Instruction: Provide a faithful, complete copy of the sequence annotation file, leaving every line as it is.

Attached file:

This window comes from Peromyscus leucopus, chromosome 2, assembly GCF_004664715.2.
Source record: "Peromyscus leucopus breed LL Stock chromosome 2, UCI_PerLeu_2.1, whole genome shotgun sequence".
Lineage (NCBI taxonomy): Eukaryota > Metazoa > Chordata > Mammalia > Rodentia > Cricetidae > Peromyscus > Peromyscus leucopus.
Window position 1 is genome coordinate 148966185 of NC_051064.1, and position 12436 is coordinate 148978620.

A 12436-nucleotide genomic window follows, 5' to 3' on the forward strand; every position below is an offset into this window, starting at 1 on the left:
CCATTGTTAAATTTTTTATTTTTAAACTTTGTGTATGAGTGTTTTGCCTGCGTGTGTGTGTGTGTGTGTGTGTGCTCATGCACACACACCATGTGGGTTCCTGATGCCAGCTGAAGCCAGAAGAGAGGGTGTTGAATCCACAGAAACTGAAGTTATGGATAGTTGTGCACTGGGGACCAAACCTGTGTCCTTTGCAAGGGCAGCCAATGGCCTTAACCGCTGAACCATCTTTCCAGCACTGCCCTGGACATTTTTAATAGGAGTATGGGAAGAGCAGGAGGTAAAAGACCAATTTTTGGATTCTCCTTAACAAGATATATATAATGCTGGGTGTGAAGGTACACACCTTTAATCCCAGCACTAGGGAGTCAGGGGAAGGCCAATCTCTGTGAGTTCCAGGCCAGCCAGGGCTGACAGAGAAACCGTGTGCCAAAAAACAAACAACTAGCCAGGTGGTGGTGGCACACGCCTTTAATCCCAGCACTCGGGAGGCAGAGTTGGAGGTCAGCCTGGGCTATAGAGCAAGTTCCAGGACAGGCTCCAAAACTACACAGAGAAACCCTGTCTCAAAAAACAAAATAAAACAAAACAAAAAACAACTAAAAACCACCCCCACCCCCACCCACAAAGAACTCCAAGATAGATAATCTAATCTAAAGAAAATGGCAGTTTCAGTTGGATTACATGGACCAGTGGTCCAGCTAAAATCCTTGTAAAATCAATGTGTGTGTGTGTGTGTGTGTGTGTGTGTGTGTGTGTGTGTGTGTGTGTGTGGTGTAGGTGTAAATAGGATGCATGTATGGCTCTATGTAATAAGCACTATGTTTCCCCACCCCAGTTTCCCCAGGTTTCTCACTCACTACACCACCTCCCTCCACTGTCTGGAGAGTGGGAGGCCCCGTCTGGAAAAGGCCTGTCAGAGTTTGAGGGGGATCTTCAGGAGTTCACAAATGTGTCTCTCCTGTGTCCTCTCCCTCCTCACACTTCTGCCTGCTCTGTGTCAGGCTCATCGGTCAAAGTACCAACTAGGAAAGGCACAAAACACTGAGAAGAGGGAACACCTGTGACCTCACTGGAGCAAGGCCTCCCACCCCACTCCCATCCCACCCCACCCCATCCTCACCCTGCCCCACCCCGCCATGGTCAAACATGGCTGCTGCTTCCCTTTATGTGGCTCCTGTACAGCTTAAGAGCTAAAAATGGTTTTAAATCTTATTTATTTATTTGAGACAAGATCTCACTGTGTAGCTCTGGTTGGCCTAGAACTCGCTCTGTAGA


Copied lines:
This window comes from Peromyscus leucopus, chromosome 2, assembly GCF_004664715.2.
Source record: "Peromyscus leucopus breed LL Stock chromosome 2, UCI_PerLeu_2.1, whole genome shotgun sequence".
Lineage (NCBI taxonomy): Eukaryota > Metazoa > Chordata > Mammalia > Rodentia > Cricetidae > Peromyscus > Peromyscus leucopus.
Window position 1 is genome coordinate 148966185 of NC_051064.1, and position 12436 is coordinate 148978620.

A 12436-nucleotide genomic window follows, 5' to 3' on the forward strand; every position below is an offset into this window, starting at 1 on the left:
CCATTGTTAAATTTTTTATTTTTAAACTTTGTGTATGAGTGTTTTGCCTGCGTGTGTGTGTGTGTGTGTGTGTGCTCATGCACACACACCATGTGGGTTCCTGATGCCAGCTGAAGCCAGAAGAGAGGGTGTTGAATCCACAGAAACTGAAGTTATGGATAGTTGTGCACTGGGGACCAAACCTGTGTCCTTTGCAAGGGCAGCCAATGGCCTTAACCGCTGAACCATCTTTCCAGCACTGCCCTGGACATTTTTAATAGGAGTATGGGAAGAGCAGGAGGTAAAAGACCAATTTTTGGATTCTCCTTAACAAGATATATATAATGCTGGGTGTGAAGGTACACACCTTTAATCCCAGCACTAGGGAGTCAGGGGAAGGCCAATCTCTGTGAGTTCCAGGCCAGCCAGGGCTGACAGAGAAACCGTGTGCCAAAAAACAAACAACTAGCCAGGTGGTGGTGGCACACGCCTTTAATCCCAGCACTCGGGAGGCAGAGTTGGAGGTCAGCCTGGGCTATAGAGCAAGTTCCAGGACAGGCTCCAAAACTACACAGAGAAACCCTGTCTCAAAAAACAAAATAAAACAAAACAAAAAACAACTAAAAACCACCCCCACCCCCACCCACAAAGAACTCCAAGATAGATAATCTAATCTAAAGAAAATGGCAGTTTCAGTTGGATTACATGGACCAGTGGTCCAGCTAAAATCCTTGTAAAATCAATGTGTGTGTGTGTGTGTGTGTGTGTGTGTGTGTGTGTGTGTGTGTGTGTGTGGTGTAGGTGTAAATAGGATGCATGTATGGCTCTATGTAATAAGCACTATGTTTCCCCACCCCAGTTTCCCCAGGTTTCTCACTCACTACACCACCTCCCTCCACTGTCTGGAGAGTGGGAGGCCCCGTCTGGAAAAGGCCTGTCAGAGTTTGAGGGGGATCTTCAGGAGTTCACAAATGTGTCTCTCCTGTGTCCTCTCCCTCCTCACACTTCTGCCTGCTCTGTGTCAGGCTCATCGGTCAAAGTACCAACTAGGAAAGGCACAAAACACTGAGAAGAGGGAACACCTGTGACCTCACTGGAGCAAGGCCTCCCACCCCACTCCCATCCCACCCCACCCCATCCTCACCCTGCCCCACCCCGCCATGGTCAAACATGGCTGCTGCTTCCCTTTATGTGGCTCCTGTACAGCTTAAGAGCTAAAAATGGTTTTAAATCTTATTTATTTATTTGAGACAAGATCTCACTGTGTAGCTCTGGTTGGCCTAGAACTCGCTCTGTAGA